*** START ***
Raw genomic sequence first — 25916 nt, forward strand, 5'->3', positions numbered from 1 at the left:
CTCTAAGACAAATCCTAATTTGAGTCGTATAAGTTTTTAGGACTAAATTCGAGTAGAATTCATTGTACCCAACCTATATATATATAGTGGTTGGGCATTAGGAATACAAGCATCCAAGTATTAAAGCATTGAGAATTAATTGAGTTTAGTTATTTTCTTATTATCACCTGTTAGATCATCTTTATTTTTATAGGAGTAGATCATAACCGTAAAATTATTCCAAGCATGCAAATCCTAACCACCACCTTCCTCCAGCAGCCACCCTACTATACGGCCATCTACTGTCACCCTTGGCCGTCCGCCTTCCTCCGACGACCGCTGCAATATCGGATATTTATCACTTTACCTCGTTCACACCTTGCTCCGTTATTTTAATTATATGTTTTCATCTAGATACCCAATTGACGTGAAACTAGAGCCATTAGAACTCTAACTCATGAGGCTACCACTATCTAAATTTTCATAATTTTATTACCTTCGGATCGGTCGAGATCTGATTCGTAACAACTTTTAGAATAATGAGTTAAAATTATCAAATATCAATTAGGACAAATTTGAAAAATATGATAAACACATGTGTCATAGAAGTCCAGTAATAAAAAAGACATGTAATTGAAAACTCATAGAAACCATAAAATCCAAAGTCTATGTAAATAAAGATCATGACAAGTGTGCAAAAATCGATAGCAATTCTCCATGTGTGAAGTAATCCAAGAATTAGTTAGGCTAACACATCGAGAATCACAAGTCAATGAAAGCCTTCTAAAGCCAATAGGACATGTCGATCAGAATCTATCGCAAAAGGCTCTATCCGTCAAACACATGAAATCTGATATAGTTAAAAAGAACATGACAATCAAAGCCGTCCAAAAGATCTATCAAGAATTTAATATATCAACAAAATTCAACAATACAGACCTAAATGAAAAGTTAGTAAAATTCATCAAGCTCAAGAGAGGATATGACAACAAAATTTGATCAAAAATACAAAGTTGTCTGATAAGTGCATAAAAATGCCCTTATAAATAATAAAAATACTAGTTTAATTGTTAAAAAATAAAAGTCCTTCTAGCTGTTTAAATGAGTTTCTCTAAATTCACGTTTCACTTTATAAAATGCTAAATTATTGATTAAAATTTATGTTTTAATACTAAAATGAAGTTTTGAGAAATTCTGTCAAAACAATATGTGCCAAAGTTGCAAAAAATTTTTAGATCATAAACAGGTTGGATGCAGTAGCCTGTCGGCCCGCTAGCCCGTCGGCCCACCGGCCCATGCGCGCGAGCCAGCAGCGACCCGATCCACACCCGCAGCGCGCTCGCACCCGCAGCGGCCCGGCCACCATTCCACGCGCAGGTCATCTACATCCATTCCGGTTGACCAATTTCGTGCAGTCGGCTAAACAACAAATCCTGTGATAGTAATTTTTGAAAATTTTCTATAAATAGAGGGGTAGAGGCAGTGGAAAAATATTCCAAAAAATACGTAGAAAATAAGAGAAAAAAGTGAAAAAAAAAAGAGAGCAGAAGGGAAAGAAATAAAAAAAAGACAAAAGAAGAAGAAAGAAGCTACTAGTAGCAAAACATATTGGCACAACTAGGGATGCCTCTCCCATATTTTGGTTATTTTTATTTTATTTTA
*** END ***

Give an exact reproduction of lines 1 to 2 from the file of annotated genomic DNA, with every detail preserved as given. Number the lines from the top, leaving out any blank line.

Raw genomic sequence first — 25916 nt, forward strand, 5'->3', positions numbered from 1 at the left:
CTCTAAGACAAATCCTAATTTGAGTCGTATAAGTTTTTAGGACTAAATTCGAGTAGAATTCATTGTACCCAACCTATATATATATAGTGGTTGGGCATTAGGAATACAAGCATCCAAGTATTAAAGCATTGAGAATTAATTGAGTTTAGTTATTTTCTTATTATCACCTGTTAGATCATCTTTATTTTTATAGGAGTAGATCATAACCGTAAAATTATTCCAAGCATGCAAATCCTAACCACCACCTTCCTCCAGCAGCCACCCTACTATACGGCCATCTACTGTCACCCTTGGCCGTCCGCCTTCCTCCGACGACCGCTGCAATATCGGATATTTATCACTTTACCTCGTTCACACCTTGCTCCGTTATTTTAATTATATGTTTTCATCTAGATACCCAATTGACGTGAAACTAGAGCCATTAGAACTCTAACTCATGAGGCTACCACTATCTAAATTTTCATAATTTTATTACCTTCGGATCGGTCGAGATCTGATTCGTAACAACTTTTAGAATAATGAGTTAAAATTATCAAATATCAATTAGGACAAATTTGAAAAATATGATAAACACATGTGTCATAGAAGTCCAGTAATAAAAAAGACATGTAATTGAAAACTCATAGAAACCATAAAATCCAAAGTCTATGTAAATAAAGATCATGACAAGTGTGCAAAAATCGATAGCAATTCTCCATGTGTGAAGTAATCCAAGAATTAGTTAGGCTAACACATCGAGAATCACAAGTCAATGAAAGCCTTCTAAAGCCAATAGGACATGTCGATCAGAATCTATCGCAAAAGGCTCTATCCGTCAAACACATGAAATCTGATATAGTTAAAAAGAACATGACAATCAAAGCCGTCCAAAAGATCTATCAAGAATTTAATATATCAACAAAATTCAACAATACAGACCTAAATGAAAAGTTAGTAAAATTCATCAAGCTCAAGAGAGGATATGACAACAAAATTTGATCAAAAATACAAAGTTGTCTGATAAGTGCATAAAAATGCCCTTATAAATAATAAAAATACTAGTTTAATTGTTAAAAAATAAAAGTCCTTCTAGCTGTTTAAATGAGTTTCTCTAAATTCACGTTTCACTTTATAAAATGCTAAATTATTGATTAAAATTTATGTTTTAATACTAAAATGAAGTTTTGAGAAATTCTGTCAAAACAATATGTGCCAAAGTTGCAAAAAATTTTTAGATCATAAACAGGTTGGATGCAGTAGCCTGTCGGCCCGCTAGCCCGTCGGCCCACCGGCCCATGCGCGCGAGCCAGCAGCGACCCGATCCACACCCGCAGCGCGCTCGCACCCGCAGCGGCCCGGCCACCATTCCACGCGCAGGTCATCTACATCCATTCCGGTTGACCAATTTCGTGCAGTCGGCTAAACAACAAATCCTGTGATAGTAATTTTTGAAAATTTTCTATAAATAGAGGGGTAGAGGCAGTGGAAAAATATTCCAAAAAATACGTAGAAAATAAGAGAAAAAAGTGAAAAAAAAAAGAGAGCAGAAGGGAAAGAAATAAAAAAAAGACAAAAGAAGAAGAAAGAAGCTACTAGTAGCAAAACATATTGGCACAACTAGGGATGCCTCTCCCATATTTTGGTTATTTTTATTTTATTTTA